A little over nine years ago, I was on one of the most life-changing trips of my life. I was in my second year of seminary and decided to use the January-term to take part in one of the cross-cultural experiences all seminary students had to take. I decided to do the one in Honk Kong/China. It was led by Paul Martinson a professor at Luther Seminary, who happened to be born in China to Lutheran Missionaries. We spent two weeks in Hong Kong, learning about life in the city, especially after the changeover from British territory to a part of China. But far more interesting was the week we spent in Mainland China. We flew from Hong Kong to Kunming, the capital of Yunnan Province in Western China. Our objective during this part of the trip was to see Chinese Christianity in action, especially in the small villages that we an hour's drive from Kunming.

We were greeted by the villagers as if we were movie stars. They gave us the royal treatment, the best food and a place of honor at the local church service. For many, this was the first time they had seen Christians from the outside world and they were excited to see us.

I remember one such greeting. We got out of our bus and had to walk a short distance to the village. We could see from the distance that the town had pulled out all the stops. The townsfolk lined the streets and there was a banner welcoming us. There was loud cheering as we walked down the Main Street. It was a joyous day to meet fellow Christians from the other side of the world.

My time in China was exciting, but it had an underside. Throughout the trip we were escorted by officials from the State. As my professor said, it was deemed “for our protection,” but he and we all knew that was not true. The officials were friendly, but their job was to make sure we and the people were met were kept in line. It was a powerful reminder that we were not in a free society like America, but one where the State kept a wary eye on its citizens.

Today is Palm Sunday. This is the day we remember Jesus' triumphal entry into Jerusalem. We read that Jesus asks his disciples to acquire donkey and then the make their way into the city. People begin laying down their cloaks, and spreading palm branches and shouting, “Hosanna!” to the passing Savior.

Sometimes it's easy to see this day as a day when we celebrate Jesus as the King. We just sang the tune “All Glory Laud, and Honor” this huge celebratory hymn. As I was preparing for this sermon, I was told over and over again, that this was an example of Jesus as a different kind of King: one that would not rule like Herod or Pilate, but would rule by giving up his life.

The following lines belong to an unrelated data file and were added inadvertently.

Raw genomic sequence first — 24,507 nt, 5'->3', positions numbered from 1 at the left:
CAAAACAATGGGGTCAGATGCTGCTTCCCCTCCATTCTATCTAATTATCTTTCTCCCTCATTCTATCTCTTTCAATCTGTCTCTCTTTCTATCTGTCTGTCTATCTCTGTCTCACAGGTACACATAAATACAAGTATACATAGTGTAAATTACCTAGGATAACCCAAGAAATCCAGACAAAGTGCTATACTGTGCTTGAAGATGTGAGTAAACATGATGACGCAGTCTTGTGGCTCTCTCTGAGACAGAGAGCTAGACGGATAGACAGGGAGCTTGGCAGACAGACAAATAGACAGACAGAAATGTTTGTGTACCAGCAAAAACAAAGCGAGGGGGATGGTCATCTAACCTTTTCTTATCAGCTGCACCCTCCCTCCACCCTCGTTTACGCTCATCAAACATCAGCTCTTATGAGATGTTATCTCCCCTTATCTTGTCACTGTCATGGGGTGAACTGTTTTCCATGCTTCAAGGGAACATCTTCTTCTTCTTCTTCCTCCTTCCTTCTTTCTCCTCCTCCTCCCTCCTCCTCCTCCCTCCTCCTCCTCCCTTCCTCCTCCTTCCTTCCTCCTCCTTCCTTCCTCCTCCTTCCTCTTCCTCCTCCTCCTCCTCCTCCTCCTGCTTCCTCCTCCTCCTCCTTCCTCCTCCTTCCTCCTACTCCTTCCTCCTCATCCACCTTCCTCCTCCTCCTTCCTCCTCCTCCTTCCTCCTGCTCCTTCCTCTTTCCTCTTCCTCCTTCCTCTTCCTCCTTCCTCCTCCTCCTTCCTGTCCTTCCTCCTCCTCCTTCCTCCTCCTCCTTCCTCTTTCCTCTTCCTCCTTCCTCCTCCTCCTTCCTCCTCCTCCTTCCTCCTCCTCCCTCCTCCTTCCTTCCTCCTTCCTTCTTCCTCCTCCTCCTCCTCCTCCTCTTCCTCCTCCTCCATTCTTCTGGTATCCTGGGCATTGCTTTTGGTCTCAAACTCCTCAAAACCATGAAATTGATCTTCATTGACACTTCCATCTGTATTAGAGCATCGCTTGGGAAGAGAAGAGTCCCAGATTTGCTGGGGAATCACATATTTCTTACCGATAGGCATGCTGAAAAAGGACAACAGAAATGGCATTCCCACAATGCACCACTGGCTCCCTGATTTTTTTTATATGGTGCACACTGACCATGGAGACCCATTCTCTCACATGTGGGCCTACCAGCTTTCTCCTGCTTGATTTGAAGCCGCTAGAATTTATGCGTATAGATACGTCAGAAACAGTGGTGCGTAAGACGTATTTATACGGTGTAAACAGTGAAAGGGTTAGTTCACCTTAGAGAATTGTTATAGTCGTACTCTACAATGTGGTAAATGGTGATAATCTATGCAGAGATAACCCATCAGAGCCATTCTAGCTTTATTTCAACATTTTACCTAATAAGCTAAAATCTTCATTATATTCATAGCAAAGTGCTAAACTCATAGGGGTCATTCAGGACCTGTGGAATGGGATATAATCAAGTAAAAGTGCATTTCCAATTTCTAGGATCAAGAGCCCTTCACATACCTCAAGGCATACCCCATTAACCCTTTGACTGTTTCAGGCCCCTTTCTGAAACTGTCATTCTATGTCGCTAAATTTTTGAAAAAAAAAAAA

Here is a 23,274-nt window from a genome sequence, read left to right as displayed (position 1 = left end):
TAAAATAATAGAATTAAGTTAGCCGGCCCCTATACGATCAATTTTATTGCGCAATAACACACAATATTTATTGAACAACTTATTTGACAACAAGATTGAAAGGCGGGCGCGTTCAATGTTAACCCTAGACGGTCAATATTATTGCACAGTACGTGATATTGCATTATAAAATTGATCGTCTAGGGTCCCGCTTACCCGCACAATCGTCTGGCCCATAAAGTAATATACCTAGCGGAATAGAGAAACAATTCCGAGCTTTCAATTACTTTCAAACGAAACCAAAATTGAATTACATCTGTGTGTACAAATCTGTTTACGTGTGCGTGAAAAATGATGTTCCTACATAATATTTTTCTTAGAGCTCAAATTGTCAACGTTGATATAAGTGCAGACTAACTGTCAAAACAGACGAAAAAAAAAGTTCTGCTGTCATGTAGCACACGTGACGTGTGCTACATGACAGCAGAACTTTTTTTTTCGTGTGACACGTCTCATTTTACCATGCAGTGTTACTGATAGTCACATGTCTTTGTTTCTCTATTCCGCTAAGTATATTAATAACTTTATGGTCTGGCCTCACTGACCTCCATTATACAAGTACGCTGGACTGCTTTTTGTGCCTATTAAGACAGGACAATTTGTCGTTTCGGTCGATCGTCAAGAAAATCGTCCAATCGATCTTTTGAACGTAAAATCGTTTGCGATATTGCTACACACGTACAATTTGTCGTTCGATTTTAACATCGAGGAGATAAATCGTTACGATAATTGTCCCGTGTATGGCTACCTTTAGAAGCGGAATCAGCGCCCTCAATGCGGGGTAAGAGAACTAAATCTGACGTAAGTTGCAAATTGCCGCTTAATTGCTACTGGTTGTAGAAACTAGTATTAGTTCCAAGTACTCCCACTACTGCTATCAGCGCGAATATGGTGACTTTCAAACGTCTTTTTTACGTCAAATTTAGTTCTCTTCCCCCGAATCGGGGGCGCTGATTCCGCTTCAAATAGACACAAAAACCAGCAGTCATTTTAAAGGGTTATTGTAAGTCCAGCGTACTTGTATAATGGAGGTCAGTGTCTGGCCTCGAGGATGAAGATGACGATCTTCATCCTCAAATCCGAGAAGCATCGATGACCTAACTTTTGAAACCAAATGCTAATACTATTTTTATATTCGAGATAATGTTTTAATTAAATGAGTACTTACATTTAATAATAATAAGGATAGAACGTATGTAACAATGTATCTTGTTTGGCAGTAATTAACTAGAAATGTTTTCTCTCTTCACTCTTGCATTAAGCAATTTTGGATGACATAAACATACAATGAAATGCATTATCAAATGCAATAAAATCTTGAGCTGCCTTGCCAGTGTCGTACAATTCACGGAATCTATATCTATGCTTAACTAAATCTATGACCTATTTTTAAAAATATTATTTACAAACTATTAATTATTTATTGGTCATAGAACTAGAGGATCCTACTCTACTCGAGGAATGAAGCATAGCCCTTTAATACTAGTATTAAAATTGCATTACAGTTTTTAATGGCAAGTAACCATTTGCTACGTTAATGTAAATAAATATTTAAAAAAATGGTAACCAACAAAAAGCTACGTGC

This is all true. But like my travels in China, there are shadows underneath all the happiness.
In our culture, I think it is easy to not really focus on the gathering dark that is coming. In the churches that I grew up in, we went from Palm Sunday to Easter, without really having time to pause and reflect the betrayal and sorrow of Maundy Thursday, and the grief of Good Friday. Sure, there were services on Good Friday, but they were done in the knowledge that Easter was around the corner and everything would be okay.

But everything is not okay. It will be in the end, but right now, we don't have that hope.

Jesus comes in to town and the people shout “Hosanna!” That word means, God save us. They weren't simply shouting for joy, but were crying for help. They wanted Jesus to save them from the Romans, from their lives of poverty. They wanted to see Herod overthrown and Pilate run out of town. But Jesus would dash their hopes. Herod and Pilate would work with the religious leaders to bring Jesus down. He couldn't save them, at least not in the way they were hoping.

In some traditions, this day is called Sunday of the Passion. They decide to tell the entire story of Holy Week, sans Easter. Some churches do this because they know people will not be able to attend some of the various church services during the week, so they want to tell the whole story ending with the crucifixion. People are left with Jesus dead on a cross. All hope is gone. We are left to feel as the disciples and the friends of Jesus must have felt: alone and shocked; saddened and angry.

Palm Sunday is a reminder of how our perceptions of God come crashing down and we are left with a dead God on a cross. We are left like the disciples, in a state of shock; feeling that there is no hope.

We have all felt that way at sometime: when a loved one unexpectedly dies; when you find out you have cancer, when a beloved child causes you untold grief. We wonder where God is in our lives and get mad that God is not acting in the way we want God to.

The evangelical pastor, Tony Campolo, has a saying “It's Friday, but Sunday's coming.” That phrase is a phrase of hope. We all have Good Friday moments in our lives, but we are to take hope that Sunday, the day of resurrection, is on the way. As important as that is, we also need to sometimes live with a contrasting phrase: “It's Sunday, but Friday's coming.” Disappointment is on the way. God will fail us. We will lose hope. I'm not saying all this to say life is hopeless, but to remind us that we will face dark times in our life and we need to be aware of them and live in those moments.

If there is any hope in this coming week, it is that Jesus has experienced the same disappointment and fear that we have. Jesus cries, “My God, my God, why have you forsaken me!” from the cross. He feels abandonment from God and from his friends. Jesus is disappointed by God. The One that freed the Israelites from the Pharaoh's grip could not save God's own son. Jesus knows how we feel.